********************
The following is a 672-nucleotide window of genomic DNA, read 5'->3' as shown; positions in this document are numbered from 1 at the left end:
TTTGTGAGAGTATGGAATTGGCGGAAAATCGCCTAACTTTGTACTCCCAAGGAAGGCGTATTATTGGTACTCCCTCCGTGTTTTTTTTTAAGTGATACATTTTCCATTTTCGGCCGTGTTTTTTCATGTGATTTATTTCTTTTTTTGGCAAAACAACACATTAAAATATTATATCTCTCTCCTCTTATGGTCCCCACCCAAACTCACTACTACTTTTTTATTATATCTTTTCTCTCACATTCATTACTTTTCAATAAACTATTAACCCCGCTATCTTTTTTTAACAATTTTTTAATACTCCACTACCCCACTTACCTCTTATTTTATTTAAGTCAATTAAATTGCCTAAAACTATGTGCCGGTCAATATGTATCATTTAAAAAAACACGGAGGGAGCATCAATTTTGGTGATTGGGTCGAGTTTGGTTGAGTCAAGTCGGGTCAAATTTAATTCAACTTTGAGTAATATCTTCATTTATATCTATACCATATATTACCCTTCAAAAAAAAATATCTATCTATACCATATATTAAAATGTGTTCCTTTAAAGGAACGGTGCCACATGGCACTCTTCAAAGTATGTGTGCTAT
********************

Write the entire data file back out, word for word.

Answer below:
The following is a 672-nucleotide window of genomic DNA, read 5'->3' as shown; positions in this document are numbered from 1 at the left end:
TTTGTGAGAGTATGGAATTGGCGGAAAATCGCCTAACTTTGTACTCCCAAGGAAGGCGTATTATTGGTACTCCCTCCGTGTTTTTTTTTAAGTGATACATTTTCCATTTTCGGCCGTGTTTTTTCATGTGATTTATTTCTTTTTTTGGCAAAACAACACATTAAAATATTATATCTCTCTCCTCTTATGGTCCCCACCCAAACTCACTACTACTTTTTTATTATATCTTTTCTCTCACATTCATTACTTTTCAATAAACTATTAACCCCGCTATCTTTTTTTAACAATTTTTTAATACTCCACTACCCCACTTACCTCTTATTTTATTTAAGTCAATTAAATTGCCTAAAACTATGTGCCGGTCAATATGTATCATTTAAAAAAACACGGAGGGAGCATCAATTTTGGTGATTGGGTCGAGTTTGGTTGAGTCAAGTCGGGTCAAATTTAATTCAACTTTGAGTAATATCTTCATTTATATCTATACCATATATTACCCTTCAAAAAAAAATATCTATCTATACCATATATTAAAATGTGTTCCTTTAAAGGAACGGTGCCACATGGCACTCTTCAAAGTATGTGTGCTAT